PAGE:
There are numerous versions of Dickens’s classic tale – including an animated one from 1974 with the Monkees’ Davy Jones doing the voice of the Artful Dodger – but nothing beats director David Lean’s (Lawrence of Arabia) black and white adventure from 1948. Oliver (Davies) is the orphaned boy in Victorian England who runs away from a workhouse and falls in with a gang of London pickpockets, including the Artful Dodger (Anthony Newley), who are under the supervision of nasty Fagin (Guinness).
On its original release, the film was accused of anti-Semitism owing to Guinness’s harsh portrayal of Fagin (and, if nothing else, it will give younger viewers nightmares) and briefly banned in the US, but the actor gives a mesmerising performance that is well worth catching. It’s a dark film, though, and adults should note that some of the themes (there’s a murder, and the film opens with Oliver’s mother’s death) aren’t suitable for younger eyes. In 2005, Roman Polanski directed an adaptation of the Dickens story, with Ben Kingsley as Fagin, Jamie Foreman as Bill Sikes and Barney Clark as Oliver, which is enjoyable but not particularly memorable.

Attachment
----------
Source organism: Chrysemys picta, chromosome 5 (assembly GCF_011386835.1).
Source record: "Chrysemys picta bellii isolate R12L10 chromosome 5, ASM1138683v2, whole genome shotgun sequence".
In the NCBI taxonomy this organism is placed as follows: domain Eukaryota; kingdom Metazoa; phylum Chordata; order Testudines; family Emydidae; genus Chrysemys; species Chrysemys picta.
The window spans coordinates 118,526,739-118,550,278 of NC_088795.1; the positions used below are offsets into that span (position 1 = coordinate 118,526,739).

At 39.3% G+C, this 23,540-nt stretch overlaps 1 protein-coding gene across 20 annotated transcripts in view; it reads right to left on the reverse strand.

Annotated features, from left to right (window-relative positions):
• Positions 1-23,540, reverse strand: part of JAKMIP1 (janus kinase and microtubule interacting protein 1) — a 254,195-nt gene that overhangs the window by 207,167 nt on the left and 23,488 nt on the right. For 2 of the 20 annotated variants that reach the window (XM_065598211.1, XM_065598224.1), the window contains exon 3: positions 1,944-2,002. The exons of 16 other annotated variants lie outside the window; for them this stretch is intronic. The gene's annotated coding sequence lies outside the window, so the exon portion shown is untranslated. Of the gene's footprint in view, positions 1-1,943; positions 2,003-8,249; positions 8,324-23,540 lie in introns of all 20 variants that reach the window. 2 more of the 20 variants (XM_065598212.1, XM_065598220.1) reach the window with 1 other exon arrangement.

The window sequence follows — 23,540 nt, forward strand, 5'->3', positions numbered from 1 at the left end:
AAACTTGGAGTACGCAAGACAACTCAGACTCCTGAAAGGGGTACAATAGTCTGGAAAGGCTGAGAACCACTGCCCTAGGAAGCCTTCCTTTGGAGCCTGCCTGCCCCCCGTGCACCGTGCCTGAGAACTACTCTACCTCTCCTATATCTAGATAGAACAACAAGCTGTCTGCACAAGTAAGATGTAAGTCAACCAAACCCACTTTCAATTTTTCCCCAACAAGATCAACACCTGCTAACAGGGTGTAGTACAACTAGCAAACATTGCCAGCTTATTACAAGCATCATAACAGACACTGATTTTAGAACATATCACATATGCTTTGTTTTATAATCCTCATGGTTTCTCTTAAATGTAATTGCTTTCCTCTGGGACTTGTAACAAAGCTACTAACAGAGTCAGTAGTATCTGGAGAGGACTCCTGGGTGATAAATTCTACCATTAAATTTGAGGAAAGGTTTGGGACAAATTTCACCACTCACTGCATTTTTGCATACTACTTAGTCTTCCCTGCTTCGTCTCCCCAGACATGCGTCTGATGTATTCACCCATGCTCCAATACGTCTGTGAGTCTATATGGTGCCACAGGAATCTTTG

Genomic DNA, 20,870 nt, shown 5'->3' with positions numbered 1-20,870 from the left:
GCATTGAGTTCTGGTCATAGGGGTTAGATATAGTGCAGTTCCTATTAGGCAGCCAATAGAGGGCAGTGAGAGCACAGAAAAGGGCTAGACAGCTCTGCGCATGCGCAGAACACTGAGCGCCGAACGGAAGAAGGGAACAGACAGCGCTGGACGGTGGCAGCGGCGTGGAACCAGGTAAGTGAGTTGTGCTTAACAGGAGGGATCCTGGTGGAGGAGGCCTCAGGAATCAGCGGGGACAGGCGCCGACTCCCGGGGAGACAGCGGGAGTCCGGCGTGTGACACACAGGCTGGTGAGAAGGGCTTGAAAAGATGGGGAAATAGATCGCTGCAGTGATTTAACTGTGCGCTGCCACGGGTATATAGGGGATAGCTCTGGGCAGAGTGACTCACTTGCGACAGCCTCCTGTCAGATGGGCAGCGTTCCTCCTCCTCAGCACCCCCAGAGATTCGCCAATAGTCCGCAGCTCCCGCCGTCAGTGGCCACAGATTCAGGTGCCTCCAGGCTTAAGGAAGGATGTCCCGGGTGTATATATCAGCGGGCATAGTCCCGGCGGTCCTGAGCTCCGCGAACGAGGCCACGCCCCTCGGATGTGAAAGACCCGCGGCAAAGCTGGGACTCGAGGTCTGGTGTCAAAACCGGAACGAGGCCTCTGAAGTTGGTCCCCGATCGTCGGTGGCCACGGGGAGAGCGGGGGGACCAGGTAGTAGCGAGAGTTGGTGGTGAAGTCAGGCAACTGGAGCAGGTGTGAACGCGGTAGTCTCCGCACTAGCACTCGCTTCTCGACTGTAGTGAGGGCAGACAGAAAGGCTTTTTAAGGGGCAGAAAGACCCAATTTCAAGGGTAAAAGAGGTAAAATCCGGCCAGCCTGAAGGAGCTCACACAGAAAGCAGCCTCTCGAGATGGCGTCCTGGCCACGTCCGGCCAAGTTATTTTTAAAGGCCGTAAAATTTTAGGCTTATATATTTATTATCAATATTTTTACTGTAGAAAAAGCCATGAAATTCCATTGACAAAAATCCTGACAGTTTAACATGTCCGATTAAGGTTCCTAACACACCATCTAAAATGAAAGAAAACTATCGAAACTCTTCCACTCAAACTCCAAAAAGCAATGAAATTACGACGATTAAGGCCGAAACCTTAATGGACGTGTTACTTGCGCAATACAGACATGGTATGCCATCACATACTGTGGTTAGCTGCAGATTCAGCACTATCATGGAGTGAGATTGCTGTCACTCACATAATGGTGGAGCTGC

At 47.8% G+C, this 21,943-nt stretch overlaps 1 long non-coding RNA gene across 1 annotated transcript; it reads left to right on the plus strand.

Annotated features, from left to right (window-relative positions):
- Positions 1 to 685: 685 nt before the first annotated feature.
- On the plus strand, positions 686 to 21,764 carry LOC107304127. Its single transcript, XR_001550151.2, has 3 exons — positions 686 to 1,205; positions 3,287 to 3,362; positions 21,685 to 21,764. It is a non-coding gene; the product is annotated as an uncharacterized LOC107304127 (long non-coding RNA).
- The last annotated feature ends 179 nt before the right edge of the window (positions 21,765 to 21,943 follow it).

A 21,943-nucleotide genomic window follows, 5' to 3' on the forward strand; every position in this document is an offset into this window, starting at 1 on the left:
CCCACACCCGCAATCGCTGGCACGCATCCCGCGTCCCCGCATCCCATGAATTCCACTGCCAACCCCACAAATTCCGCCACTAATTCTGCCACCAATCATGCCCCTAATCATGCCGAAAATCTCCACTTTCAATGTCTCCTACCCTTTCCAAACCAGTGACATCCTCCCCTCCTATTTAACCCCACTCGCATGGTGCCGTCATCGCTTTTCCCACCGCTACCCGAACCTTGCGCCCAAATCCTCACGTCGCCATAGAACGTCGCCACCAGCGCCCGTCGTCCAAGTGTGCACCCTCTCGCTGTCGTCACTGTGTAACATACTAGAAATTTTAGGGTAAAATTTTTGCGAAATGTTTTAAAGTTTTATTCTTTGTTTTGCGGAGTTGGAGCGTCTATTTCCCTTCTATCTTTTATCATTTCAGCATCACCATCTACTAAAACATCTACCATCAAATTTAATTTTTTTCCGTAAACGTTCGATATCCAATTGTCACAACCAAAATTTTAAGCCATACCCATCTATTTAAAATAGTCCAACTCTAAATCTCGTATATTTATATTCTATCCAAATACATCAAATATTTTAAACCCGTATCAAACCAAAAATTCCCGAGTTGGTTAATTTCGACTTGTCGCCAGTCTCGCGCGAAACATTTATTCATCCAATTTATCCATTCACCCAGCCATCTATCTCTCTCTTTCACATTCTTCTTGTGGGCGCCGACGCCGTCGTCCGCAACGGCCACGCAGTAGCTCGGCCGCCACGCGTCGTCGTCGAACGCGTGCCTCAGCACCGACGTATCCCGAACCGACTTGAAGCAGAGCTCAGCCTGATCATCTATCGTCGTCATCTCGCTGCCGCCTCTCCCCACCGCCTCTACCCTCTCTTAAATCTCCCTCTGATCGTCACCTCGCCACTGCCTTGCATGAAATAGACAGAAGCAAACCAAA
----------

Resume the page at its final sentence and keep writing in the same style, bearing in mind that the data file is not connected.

Is Oliver Twist suitable for kids? Here are our parents’ notes...
As mentioned in the review, the murder of a main character, Oliver’s mother’s death and the characters of Fagin and Sykes are all disturbing. This version of the Dickens’ tale isn’t suitable for under-8s despite its ‘U’ certificate.
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